A man accused of killing dozens of people in a Moscow park over several years and marking his slayings on a chessboard — with the goal of filling all 64 squares — will face a jury trial next month, a court ruled Monday.

After his arrest last year, Alexander Pichushkin claimed that he had killed more than 60 people, but prosecutors said they had only gathered evidence to charge him with 49 murders.

In a police confession broadcast on NTV television shortly after his arrest, Pichushkin bragged about what he said was his passion for killing.

"For me, a life without murder is like a life without food for you," he said. "I felt like the father of all these people, since it was I who opened the door for them to another world."

Pichushkin, 33, appeared calm during Monday's preliminary hearing. The judge accepted his appeal for a jury trial and ruled that it should be open to the public. The trial was set to start Sept. 13.

Pichushkin faces life in prison if convicted; Russia has maintained a moratorium on capital punishment in line with its obligations to the Council of Europe.

The spate of killings in the sprawling Bittsa Park in southwestern Moscow began in 2001 and terrorized the Russian capital.

Pichushkin was arrested in June 2006 after police found his name and phone number on a piece of paper that a woman who was killed in the park had left for her son. He denied his involvement at first, but then confessed to the murder after police confronted him with video footage taken by a surveillance camera in the subway that showed him accompanying the victim.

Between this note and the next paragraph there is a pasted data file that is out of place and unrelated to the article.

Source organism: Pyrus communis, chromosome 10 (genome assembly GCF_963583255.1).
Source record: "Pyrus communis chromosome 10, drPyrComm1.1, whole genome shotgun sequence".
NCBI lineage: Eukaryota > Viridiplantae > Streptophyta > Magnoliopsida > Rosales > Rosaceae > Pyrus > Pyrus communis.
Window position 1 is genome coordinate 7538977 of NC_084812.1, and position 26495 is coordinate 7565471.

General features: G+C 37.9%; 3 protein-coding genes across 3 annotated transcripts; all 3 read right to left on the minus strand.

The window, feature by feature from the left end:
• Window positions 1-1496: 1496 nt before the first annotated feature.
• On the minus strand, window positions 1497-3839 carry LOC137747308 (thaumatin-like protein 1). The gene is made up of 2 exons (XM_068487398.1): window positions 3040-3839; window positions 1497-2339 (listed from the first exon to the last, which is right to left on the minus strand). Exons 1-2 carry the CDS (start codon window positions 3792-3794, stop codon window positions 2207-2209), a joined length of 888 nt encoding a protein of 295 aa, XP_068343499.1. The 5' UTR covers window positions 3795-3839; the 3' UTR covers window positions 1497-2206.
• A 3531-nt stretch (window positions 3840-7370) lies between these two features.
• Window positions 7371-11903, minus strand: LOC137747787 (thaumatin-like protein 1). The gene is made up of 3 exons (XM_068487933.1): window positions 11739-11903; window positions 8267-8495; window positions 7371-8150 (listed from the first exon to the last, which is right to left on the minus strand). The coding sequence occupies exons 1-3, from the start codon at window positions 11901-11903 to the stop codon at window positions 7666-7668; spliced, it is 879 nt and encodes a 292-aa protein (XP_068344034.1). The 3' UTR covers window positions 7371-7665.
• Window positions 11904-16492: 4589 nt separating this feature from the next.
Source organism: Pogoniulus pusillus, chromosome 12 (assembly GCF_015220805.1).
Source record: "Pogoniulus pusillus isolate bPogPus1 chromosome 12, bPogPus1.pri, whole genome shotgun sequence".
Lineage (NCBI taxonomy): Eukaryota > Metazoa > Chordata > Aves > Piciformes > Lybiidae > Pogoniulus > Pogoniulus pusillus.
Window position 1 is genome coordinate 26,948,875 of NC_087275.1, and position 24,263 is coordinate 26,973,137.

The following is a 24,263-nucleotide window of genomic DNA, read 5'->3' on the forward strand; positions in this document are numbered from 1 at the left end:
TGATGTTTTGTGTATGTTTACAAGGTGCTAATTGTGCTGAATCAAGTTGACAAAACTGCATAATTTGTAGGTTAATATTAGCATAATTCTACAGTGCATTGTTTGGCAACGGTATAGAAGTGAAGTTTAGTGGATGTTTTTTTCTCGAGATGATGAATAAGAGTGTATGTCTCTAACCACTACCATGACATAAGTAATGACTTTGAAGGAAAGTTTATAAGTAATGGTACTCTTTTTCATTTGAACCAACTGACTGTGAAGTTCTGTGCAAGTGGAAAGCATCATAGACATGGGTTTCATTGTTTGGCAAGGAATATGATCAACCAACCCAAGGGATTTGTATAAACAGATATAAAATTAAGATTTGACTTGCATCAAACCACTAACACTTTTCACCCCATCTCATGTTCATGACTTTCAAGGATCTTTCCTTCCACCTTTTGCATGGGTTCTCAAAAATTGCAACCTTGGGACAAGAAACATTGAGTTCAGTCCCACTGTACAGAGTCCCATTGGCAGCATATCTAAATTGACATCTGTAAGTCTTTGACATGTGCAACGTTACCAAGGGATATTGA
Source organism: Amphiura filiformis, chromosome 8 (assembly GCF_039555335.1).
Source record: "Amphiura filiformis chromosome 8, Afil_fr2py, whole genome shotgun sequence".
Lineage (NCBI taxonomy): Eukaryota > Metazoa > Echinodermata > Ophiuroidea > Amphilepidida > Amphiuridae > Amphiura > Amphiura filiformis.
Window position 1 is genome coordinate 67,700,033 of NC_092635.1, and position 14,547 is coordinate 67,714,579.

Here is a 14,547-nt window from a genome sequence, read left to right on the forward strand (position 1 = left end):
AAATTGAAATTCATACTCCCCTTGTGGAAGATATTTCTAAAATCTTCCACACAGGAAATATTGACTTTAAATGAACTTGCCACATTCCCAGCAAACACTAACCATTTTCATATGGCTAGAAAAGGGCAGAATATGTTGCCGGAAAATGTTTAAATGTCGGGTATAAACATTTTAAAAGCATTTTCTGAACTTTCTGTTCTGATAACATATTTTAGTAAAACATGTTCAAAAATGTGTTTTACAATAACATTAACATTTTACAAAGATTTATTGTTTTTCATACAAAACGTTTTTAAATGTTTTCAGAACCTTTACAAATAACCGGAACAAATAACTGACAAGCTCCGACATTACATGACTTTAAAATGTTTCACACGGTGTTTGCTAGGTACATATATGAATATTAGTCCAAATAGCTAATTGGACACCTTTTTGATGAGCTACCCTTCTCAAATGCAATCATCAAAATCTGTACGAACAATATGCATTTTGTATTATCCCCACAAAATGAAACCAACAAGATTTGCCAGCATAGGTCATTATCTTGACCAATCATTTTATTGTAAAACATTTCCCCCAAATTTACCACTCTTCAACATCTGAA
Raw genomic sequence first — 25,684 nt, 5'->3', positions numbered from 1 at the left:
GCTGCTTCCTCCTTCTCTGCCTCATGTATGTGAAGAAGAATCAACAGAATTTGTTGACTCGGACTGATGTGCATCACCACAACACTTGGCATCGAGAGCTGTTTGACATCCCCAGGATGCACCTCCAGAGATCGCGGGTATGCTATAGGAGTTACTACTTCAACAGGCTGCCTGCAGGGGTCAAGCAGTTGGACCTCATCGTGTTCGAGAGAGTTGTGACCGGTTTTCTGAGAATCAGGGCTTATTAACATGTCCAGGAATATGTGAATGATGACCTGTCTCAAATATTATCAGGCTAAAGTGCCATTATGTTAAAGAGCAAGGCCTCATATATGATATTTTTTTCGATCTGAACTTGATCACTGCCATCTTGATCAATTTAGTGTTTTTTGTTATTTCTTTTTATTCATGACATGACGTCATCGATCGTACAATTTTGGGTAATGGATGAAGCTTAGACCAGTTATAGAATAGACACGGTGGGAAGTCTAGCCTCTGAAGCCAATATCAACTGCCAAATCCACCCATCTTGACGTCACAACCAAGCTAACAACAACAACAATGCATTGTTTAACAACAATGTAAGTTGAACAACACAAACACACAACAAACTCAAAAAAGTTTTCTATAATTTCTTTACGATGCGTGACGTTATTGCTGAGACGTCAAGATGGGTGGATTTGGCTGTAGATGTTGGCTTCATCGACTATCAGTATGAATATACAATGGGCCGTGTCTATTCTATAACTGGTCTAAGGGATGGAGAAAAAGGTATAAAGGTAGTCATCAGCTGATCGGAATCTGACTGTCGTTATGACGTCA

Pichushkin went on to confess to at least 62 murders and led police to the bodies of his victims, investigators said. Shortly after his arrest, police invited NTV to film and broadcast his confessions in an effort to counter media speculation that he had been forced into making false confessions.

Experts at the Serbsky Institute, Russia's main psychiatric clinic, have found Pichushkin sane.

Pichushkin said in the televised confessions that he had killed his first victim, a classmate, in 1992 when he was 18. Police had questioned him then, but no charges were filed.

The killings in Bittsa Park began almost a decade later. Most of the victims were men whom Pichushkin had lured to the park by the promise of a drink, investigators said.

Police found his chessboard with numbers attached to its squares, all the way to 62, the chief investigator in the case, Andrei Suprunenko, said in a recently published interview. Pichushkin also used the chessboard to keep stoppers from bottles of vodka he offered his victims.

Pichushkin killed more than 40 people by throwing them into a sewage pit after they were too drunk to resist, Suprunenko, the investigator, said in a recently published interview. Three others survived and one identified him, he said.

Pichushkin killed the others by hitting them with a hammer, the investigator said.